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As you read about Marie, you see the level of poverty she is experiencing. She has lost her job, home, and is struggling for food.
Would you believe this is a common experience? Think of the times you are at filling up your car. There may be ten adults doing this at one time1.
ONE of these people are on welfare2.
At least ONE person is in poverty and has a household income of $12,880 (or $21,960 with children).
Likely, ONE and maybe TWO people do not know when or where they will eat next (food insecurity).
At least THREE people are considered “working poor” under two times the poverty rate (a household of three living under $40,000/yr).
More than SIX of these people are paying more than 50% of their income to their housing.
At least THREE of these people are renters.
Negative effects of poverty3:
- Substandard housing, homelessness, inadequate nutrition and food insecurity, inadequate childcare, lack of access to health care, unsafe neighborhoods, and under resourced schools which adversely impact our nation’s children.
- Low birth weight
- Poor nutrition which is manifested in the following ways:
- Inadequate food which can lead to food insecurity/hunger
- Lack of access to healthy foods and areas for play or sports which can lead to childhood overweight or obesity
- Chronic conditions such as asthma, anemia and pneumonia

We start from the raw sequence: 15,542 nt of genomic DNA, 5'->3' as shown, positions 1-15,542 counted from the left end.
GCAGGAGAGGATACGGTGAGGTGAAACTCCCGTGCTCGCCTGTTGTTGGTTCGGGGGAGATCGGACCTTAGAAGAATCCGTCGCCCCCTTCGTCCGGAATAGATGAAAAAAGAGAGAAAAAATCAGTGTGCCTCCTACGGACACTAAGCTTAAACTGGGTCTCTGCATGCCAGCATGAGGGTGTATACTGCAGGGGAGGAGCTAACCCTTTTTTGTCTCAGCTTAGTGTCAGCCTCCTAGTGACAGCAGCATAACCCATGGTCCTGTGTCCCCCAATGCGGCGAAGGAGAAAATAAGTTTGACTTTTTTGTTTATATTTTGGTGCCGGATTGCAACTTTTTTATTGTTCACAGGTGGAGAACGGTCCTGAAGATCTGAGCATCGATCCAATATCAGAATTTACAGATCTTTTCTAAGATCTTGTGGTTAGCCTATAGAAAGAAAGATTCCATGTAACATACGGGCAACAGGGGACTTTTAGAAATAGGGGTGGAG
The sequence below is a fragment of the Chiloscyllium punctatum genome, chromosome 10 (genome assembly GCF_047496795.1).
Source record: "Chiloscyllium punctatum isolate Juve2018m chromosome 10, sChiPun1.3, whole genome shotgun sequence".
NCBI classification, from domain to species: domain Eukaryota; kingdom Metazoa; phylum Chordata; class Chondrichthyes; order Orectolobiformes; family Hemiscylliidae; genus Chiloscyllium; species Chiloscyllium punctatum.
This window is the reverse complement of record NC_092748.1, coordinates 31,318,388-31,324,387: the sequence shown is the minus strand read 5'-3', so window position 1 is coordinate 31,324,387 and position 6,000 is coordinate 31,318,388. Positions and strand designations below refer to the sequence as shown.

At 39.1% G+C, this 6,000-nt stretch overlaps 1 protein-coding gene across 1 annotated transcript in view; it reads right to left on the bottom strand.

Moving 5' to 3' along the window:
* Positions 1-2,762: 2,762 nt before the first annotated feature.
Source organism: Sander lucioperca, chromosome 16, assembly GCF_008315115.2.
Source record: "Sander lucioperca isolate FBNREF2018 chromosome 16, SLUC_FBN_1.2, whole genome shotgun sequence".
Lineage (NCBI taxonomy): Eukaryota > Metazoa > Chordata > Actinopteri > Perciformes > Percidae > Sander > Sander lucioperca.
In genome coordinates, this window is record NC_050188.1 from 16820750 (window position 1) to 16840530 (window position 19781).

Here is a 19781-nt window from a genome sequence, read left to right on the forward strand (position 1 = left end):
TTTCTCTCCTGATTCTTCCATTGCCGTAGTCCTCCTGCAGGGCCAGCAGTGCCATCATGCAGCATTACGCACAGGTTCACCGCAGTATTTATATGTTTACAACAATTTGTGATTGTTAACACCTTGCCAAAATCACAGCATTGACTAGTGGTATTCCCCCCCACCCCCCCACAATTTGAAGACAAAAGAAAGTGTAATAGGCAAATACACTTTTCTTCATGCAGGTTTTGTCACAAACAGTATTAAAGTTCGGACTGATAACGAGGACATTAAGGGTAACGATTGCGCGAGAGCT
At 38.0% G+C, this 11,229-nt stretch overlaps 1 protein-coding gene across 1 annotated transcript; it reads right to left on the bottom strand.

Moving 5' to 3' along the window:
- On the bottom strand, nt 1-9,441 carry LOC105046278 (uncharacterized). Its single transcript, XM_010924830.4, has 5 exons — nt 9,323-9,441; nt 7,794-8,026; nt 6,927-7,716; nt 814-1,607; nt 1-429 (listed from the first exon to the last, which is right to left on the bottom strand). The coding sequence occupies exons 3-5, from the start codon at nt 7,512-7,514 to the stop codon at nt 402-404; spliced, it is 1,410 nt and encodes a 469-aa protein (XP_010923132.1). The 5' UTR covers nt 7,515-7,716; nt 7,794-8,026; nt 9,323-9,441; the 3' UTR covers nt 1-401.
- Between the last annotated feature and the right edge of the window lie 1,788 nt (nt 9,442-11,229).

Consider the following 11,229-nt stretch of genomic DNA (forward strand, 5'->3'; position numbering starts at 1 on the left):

- Exposure to environmental contaminants, e.g., lead paint and toxic waste dumps
- Poorer children and teens are also at greater risk for several negative outcomes such as poor academic achievement, school dropout, abuse and neglect, behavioral and socio-emotional problems, physical health problems, and developmental delays.
- These effects are compounded by the barriers children and their families encounter when trying to access physical and mental health care.
- Poverty has a particularly adverse effect on the academic outcomes of children, especially during early childhood.
- Chronic stress associated with living in poverty has been shown to adversely affect children’s concentration and memory which may impact their ability to learn.
School-age children who experience severe hunger are at increased risk for the following negative outcomes:
- Chronic health conditions.
- Stressful life conditions.
- Psychiatric distress.
- Behavioral problems.
- Internalizing behavior, including depression, anxiety, withdrawal and poor self-esteem.
Extreme poverty is the strongest predictor of homelessness for families. Lack of affordable housing is also a risk factor for homelessness, particularly for families who devote more than 50% of household income to paying rent or those who experience a foreclosure. Foreclosures affect vulnerable tenants as well as homeowners who are delinquent in their mortgage payments.
Follow her story at www.HelpMarie.org
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3-American Psychological Association,